In the summer of 2022, Good Systems generously supported three undergraduate students to work with the Being Watched team. We were pleased to have Helen Kang (Informatics ’25), Abha Misaqi (Economics ’25), and Zak Turner (Mechanical Engineering ’23) working on various aspects of the project tailored to their own research interests. In this research blog post, Zak Turner provided a summary of his deep dive into the surveillance ordinances of five U.S. cities.


During the latter half of the 2010s, towns and cities across the country began passing surveillance ordinances aimed at restricting the unfettered expansion of surveillance technology. The origin of these ordinances can be traced to the Community Control Over Police Surveillance (CCOPS) initiative which the ACLU launched in September 2016. In the initiative, the ACLU decries the turning low-income and minority neighborhoods into “open air prisons, where residents’ public behavior is monitored and scrutinized 24 hours a day”. According to the ACLU, CCOPS gained exigency twice-over: after the election of Donald Trump in November 2016, as well as after the killing of George Floyd and the subsequent protests during the summer of 2020. Both of these events entailed the widespread use of surveillance technology, whether through information sharing with ICE or the monitoring of Black Lives Matter protests. This wider environment of civil pushback against increasingly intrusive state surveillance is key to understanding the context in which municipalities spanning both coasts decided that they had had enough with the unchecked power to surveil. What follows is a more specific analysis of the key actors, events and institutions involved in passing surveillance ordinances in their respective towns.

Madison, Wisconsin

Madison was one of the first municipalities in the country to discuss passing a surveillance ordinance. A Madison city Subcommittee on Police and Community Relations had been working with the ACLU on a legislative draft at least as far back as January 2017. Furthermore, residents and city-council alders raised concerns that surveillance cameras in public domains “had the capability of rotating, zooming and recording video of private spaces”. 12 months later, in December 2017, the city inaugurated the President’s Work Group to Develop City-Wide Surveillance and Data Management Policies. The Work Group was charged with, among other things, using the lens of racial and social-justice to create policies governing the use and acquisition of surveillance technology. Additionally, the Work Group drafted the ordinance with reference to the “privacy interests” of residents. Although it was not until after the police killing of George Floyd that Madison finally passed its surveillance ordinance in June 2020, it appears that the ordinance had been in the works for years prior. The effort to codify the ordinance into law can be attributed to the proactiveness of various stakeholders such as the city council, residents with privacy concerns, and the ACLU.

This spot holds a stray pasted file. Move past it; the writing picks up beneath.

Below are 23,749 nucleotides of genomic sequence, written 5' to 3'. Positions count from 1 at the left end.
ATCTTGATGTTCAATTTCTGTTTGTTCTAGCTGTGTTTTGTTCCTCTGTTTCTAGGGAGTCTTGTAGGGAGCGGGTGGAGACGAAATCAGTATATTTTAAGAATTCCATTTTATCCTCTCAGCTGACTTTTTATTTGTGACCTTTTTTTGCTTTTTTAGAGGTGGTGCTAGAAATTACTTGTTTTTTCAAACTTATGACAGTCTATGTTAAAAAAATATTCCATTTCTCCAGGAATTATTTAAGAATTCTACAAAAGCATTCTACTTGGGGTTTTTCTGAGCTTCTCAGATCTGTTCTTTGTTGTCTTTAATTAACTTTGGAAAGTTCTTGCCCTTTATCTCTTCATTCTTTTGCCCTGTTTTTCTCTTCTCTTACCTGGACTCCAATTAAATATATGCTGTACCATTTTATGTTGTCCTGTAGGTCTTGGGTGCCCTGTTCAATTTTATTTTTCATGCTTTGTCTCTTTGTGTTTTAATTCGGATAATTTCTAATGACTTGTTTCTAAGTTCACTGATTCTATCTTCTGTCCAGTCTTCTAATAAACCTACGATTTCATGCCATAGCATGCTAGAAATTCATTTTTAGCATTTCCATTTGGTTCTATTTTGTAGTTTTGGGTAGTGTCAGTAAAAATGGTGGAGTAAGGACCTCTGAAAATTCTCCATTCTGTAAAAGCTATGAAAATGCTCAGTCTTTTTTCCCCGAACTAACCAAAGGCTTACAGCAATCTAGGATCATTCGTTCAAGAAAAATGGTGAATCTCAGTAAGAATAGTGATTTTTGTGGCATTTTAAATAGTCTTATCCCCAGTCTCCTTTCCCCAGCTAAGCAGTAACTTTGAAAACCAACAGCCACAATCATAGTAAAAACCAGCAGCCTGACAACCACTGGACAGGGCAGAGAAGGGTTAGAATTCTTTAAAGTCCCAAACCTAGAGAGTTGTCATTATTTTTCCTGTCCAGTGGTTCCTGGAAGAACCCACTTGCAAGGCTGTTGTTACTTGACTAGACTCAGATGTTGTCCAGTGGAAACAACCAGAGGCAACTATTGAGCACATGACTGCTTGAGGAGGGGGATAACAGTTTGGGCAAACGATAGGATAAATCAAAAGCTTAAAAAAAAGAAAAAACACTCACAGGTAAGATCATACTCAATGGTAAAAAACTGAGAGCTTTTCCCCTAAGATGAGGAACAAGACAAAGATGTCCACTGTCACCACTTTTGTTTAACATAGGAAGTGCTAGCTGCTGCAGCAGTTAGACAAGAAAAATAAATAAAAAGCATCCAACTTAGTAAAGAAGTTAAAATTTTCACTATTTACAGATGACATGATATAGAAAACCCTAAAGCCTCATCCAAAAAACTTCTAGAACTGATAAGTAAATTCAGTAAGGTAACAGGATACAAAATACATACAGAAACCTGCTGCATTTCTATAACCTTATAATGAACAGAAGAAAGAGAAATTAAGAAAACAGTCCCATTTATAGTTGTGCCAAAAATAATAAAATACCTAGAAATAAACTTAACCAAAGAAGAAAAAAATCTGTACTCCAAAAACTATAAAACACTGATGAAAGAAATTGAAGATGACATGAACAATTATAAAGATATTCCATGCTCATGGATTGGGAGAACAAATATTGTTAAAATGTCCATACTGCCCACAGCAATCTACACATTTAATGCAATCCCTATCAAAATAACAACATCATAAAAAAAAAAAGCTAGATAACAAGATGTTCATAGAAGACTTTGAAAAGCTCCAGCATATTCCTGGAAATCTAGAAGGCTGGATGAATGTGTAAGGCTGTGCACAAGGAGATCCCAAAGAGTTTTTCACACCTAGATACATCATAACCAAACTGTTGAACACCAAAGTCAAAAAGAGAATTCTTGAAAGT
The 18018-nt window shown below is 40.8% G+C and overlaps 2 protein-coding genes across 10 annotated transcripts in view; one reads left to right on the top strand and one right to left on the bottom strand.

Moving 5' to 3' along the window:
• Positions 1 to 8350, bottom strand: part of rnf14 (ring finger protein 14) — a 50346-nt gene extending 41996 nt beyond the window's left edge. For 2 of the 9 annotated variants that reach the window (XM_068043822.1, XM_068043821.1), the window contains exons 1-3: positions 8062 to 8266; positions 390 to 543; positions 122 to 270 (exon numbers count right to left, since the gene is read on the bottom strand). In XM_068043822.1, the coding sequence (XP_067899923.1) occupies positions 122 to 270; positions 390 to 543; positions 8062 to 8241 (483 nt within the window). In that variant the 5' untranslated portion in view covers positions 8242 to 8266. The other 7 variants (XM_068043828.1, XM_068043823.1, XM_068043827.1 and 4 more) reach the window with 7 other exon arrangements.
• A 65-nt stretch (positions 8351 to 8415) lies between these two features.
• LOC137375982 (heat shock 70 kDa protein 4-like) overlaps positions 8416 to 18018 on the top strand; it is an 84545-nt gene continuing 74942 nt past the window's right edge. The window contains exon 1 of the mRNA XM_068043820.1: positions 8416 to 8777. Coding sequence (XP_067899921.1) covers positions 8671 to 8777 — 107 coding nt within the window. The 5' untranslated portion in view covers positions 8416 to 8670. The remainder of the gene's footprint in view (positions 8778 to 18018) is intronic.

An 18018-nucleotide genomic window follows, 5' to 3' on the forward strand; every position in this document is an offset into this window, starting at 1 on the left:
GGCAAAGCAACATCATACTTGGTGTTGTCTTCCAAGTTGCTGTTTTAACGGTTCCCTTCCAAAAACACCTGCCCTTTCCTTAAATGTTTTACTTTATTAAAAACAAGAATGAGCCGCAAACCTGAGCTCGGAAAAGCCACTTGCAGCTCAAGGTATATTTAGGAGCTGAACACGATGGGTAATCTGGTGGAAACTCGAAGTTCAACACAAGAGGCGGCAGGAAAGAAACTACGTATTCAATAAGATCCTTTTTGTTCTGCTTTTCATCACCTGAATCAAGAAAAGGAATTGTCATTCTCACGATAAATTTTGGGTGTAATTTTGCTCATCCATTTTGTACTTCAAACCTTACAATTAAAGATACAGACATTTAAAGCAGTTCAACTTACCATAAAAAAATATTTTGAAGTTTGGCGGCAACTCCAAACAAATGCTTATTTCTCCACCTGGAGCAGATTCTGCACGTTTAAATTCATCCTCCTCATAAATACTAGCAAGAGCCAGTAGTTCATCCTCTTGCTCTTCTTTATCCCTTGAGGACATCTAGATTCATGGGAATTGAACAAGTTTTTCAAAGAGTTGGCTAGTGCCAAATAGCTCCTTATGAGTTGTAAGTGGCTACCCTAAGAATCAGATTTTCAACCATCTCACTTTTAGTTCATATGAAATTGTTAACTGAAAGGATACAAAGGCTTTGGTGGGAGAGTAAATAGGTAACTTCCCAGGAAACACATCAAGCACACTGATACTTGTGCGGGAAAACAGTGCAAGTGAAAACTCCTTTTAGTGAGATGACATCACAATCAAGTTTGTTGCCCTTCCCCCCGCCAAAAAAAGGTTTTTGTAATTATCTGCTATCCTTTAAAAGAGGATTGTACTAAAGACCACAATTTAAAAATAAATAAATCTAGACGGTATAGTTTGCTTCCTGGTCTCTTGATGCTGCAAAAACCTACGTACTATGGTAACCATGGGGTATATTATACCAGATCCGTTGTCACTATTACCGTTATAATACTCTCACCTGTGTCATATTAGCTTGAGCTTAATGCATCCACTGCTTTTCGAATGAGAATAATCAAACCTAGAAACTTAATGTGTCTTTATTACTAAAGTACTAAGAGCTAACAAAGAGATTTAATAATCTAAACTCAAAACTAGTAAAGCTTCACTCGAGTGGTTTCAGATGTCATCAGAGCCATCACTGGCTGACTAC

Yellow Springs, Ohio

As perhaps the smallest of the municipalities being examined, the story of Yellow Springs’ surveillance ordinance is probably the most difficult to piece together. Signed into law in November 2018, the bill specifically mentions the impact of surveillance technology on civil liberties and constitutional protections. Like many other municipalities, there appears to be no direct incident that would have incited the need for such an ordinance. Rather, this was a proactive effort spearheaded by Ellis Jacobs, a local civil rights attorney serving on the town’s Justice System Task Force subcommittee and working in tandem with the ACLU. Jacobs emphasized that the bill would increase transparency in town, adding that the people of Yellow Springs would never be “surprised that the police department has adopted surveillance technology without them knowing about it”. A comparative study of towns that had passed surveillance ordinances corroborated that the bills “appeared to be a smaller, concerted effort between a local civil rights attorney, local ACLU affiliate representatives, and the municipal solicitor”.